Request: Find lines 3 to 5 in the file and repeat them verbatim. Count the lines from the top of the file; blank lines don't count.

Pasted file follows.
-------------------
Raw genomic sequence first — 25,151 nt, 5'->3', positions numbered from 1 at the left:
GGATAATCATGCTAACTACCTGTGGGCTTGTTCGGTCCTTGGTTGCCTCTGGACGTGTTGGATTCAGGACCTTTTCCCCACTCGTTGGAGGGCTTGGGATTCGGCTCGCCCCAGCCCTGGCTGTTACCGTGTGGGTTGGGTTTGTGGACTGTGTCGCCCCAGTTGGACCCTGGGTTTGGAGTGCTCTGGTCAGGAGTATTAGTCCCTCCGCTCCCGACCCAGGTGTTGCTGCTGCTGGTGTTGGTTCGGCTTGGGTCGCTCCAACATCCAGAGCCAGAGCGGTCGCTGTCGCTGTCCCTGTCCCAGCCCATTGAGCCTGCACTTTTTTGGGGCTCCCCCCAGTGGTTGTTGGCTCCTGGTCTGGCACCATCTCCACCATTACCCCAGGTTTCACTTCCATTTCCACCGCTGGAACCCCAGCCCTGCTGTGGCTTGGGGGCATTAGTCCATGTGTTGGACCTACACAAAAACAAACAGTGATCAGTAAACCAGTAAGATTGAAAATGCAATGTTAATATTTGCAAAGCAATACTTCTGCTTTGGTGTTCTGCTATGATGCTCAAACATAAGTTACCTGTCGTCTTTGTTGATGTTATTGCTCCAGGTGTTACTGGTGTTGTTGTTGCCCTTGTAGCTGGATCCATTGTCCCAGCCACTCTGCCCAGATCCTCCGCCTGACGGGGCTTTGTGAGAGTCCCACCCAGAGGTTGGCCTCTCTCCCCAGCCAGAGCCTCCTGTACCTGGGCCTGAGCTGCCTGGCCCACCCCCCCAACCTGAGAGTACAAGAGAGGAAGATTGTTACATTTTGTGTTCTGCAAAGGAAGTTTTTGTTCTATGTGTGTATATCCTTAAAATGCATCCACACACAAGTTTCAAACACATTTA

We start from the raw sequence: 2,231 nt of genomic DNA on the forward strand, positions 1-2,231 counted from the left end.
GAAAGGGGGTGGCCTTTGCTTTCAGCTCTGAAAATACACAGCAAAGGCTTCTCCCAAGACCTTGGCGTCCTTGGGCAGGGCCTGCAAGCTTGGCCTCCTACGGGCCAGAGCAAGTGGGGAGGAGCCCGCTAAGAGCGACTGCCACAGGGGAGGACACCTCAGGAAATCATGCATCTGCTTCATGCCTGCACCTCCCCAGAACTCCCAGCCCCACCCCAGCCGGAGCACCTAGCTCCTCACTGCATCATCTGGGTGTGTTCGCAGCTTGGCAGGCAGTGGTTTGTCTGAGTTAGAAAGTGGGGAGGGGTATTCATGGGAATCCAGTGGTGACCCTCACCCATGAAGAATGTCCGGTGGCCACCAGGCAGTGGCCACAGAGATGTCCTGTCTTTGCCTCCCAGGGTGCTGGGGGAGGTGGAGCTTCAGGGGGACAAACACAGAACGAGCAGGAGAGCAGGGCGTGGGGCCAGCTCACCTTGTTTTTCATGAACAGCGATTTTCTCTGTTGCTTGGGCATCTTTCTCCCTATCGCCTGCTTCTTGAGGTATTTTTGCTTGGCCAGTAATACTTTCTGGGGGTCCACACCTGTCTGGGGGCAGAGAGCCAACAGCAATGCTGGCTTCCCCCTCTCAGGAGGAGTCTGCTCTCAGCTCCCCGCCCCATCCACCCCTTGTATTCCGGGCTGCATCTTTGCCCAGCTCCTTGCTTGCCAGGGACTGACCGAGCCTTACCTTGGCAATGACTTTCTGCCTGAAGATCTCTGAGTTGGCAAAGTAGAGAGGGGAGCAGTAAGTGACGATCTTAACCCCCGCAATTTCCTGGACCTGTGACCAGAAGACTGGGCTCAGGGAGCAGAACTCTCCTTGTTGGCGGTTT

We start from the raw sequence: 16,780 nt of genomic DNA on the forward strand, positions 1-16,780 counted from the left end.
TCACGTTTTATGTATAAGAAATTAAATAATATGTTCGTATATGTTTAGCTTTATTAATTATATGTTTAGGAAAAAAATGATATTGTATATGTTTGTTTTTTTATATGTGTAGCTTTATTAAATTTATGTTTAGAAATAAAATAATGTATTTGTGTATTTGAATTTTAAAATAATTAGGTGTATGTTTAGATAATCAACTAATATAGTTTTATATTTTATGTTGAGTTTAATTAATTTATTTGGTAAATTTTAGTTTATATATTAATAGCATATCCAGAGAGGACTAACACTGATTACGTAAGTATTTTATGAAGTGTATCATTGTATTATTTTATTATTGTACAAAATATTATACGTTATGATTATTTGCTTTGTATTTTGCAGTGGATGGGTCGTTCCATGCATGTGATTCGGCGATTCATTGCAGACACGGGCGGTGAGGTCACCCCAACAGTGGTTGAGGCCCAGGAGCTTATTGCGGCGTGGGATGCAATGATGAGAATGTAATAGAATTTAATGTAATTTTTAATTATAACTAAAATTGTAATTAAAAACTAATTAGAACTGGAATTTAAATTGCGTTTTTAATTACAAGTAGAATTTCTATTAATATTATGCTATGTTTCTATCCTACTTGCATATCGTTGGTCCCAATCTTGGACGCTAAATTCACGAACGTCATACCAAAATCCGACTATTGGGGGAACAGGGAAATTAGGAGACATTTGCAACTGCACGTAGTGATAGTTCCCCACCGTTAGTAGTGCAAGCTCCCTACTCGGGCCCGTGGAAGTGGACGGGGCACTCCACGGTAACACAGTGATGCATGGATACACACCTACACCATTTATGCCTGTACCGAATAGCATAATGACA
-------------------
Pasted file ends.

We start from the raw sequence: 2,231 nt of genomic DNA on the forward strand, positions 1-2,231 counted from the left end.
GAAAGGGGGTGGCCTTTGCTTTCAGCTCTGAAAATACACAGCAAAGGCTTCTCCCAAGACCTTGGCGTCCTTGGGCAGGGCCTGCAAGCTTGGCCTCCTACGGGCCAGAGCAAGTGGGGAGGAGCCCGCTAAGAGCGACTGCCACAGGGGAGGACACCTCAGGAAATCATGCATCTGCTTCATGCCTGCACCTCCCCAGAACTCCCAGCCCCACCCCAGCCGGAGCACCTAGCTCCTCACTGCATCATCTGGGTGTGTTCGCAGCTTGGCAGGCAGTGGTTTGTCTGAGTTAGAAAGTGGGGAGGGGTATTCATGGGAATCCAGTGGTGACCCTCACCCATGAAGAATGTCCGGTGGCCACCAGGCAGTGGCCACAGAGATGTCCTGTCTTTGCCTCCCAGGGTGCTGGGGGAGGTGGAGCTTCAGGGGGACAAACACAGAACGAGCAGGAGAGCAGGGCGTGGGGCCAGCTCACCTTGTTTTTCATGAACAGCGATTTTCTCTGTTGCTTGGGCATCTTTCTCCCTATCGCCTGCTTCTTGAGGTATTTTTGCTTGGCCAGTAATACTTTCTGGGGGTCCACACCTGTCTGGGGGCAGAGAGCCAACAGCAATGCTGGCTTCCCCCTCTCAGGAGGAGTCTGCTCTCAGCTCCCCGCCCCATCCACCCCTTGTATTCCGGGCTGCATCTTTGCCCAGCTCCTTGCTTGCCAGGGACTGACCGAGCCTTACCTTGGCAATGACTTTCTGCCTGAAGATCTCTGAGTTGGCAAAGTAGAGAGGGGAGCAGTAAGTGACGATCTTAACCCCCGCAATTTCCTGGACCTGTGACCAGAAGACTGGGCTCAGGGAGCAGAACTCTCCTTGTTGGCGGTTT

We start from the raw sequence: 16,780 nt of genomic DNA on the forward strand, positions 1-16,780 counted from the left end.